UConn Basketball Coach Leads Staples Wreckers

Jim Calhoun made headlines yesterday.  It was easy:  The $1.6 million-a-year University of Connecticut men’s basketball coach returned to the bench following a 23-day health-related leave of absence.

What’s that have to do with “06880”?  After all, Staples’ best player in years — John Baumann — ended up at Columbia University, not Storrs.  The Wreckers are not known for producing Husky hoopsters — or any Big East players, in fact.

George Wigton

Long before Calhoun, UConn was led by another legendary coach: Hugh Greer.  He died at age 60 of a heart attack, in the middle of the 1962-63 season.  His place was taken by assistant basketball coach George Wigton.

Wigton led the Huskies to an 11-4 record, the Yankee Conference championship, and the 2nd round of the NCAA tournament.  His reward?  His contract was not renewed.

So he went to Staples High School.  He served for 1 year as basketball coach (and assistant football coach), before heading to Bates College.

Wigton remained at the Maine school for 30 years.  When he retired in 1996, as the revered coach of men’s basketball, men’s soccer, men’s and women’s tennis, and men’s and women’s squash — and assistant director of athletics — Bates named a scholar-athlete award in his  honor.  Last fall he was inducted into the New England Basketball Hall of Fame.

George Wigton’s Westport year is just a footnote in a storied career.  Few UConn basketball fans have heard of him — hey, they don’t even remember Hugh Greer.

But on a weekend when Jim Calhoun returns to action, and basketball fans are thinking about the Olympic-size spectacle known as the NCAA men’s basketball tournament, it’s nice to recall a time when the UConn basketball coach made a pit stop on the Staples sidelines.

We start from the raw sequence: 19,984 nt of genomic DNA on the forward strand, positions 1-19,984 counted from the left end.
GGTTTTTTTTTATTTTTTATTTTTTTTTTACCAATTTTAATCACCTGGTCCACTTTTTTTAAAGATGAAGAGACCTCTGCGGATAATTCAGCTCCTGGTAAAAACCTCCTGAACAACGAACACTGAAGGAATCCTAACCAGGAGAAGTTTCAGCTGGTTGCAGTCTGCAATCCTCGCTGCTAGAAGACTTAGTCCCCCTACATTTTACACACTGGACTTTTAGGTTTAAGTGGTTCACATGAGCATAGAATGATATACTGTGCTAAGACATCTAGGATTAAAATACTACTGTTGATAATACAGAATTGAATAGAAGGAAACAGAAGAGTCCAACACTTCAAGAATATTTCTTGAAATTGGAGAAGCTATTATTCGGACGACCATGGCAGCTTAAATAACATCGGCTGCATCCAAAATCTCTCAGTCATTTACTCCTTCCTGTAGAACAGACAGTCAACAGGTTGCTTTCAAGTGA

2 responses to “UConn Basketball Coach Leads Staples Wreckers

  1. George Wigton saved me from being battered into very small pieces. In the spring of ’64, fresh from UConn, he yanked me from spring football practice interior line drills and said, “You’re an end from now on; come with me.” My days as a 175-pound tackle concluded, I went gladly. We were blessed that spring with George Wigton’s arrival. All of us were aware of his UConn background. The NCAA tournament had just 24 teams back then and UConn had been one of them. Coach Wigton was joined that spring by another college coach, Leon Blackburn, head football coach of UVa who was on a recruiting trip (he’d snag our all-state end Bill Matthes for the Cavaliers the next year) and coached us for a few practices, assisting Paul Lane. I can’t recall George Wigton’s exact duties as asst football coach with us but I remember that he seemed to spend most of his time with the offensive and defensive ends. He was energetic, animated, empathetic, determined, persistant and, yes, kind. In short, I recall George Wigton as one of the best coaches I ever had at any level anywhere. In basketball, Coach Wigton’s one Staples season bridged the gap between the long tenures of Albie Loeffler and Brian Kelly. He produced an aggressive. scrappy — and winning — team paced by Dale Hopkins, Jeff Hall, Buz Leavitt, Doug Bush and Charlie Joyner. The students at Bates were as fortunate to have him for 30 years as we were to have him for just one.

  2. Linda Gramatky Smith

    I went off to Bates College from 1960-64 and graduated a year before George Wigton arrived on campus. What a legacy he left in those 30 years (coaching not just basketball but men’s soccer, men’s and women’s squash and women’s tennis). I arrived back on campus in 1998, two years after he retired, when I was a member of the Board of Trustees. Darn, we never overlapped, but I love hearing about the “Westport connection”! Thanks, Dan.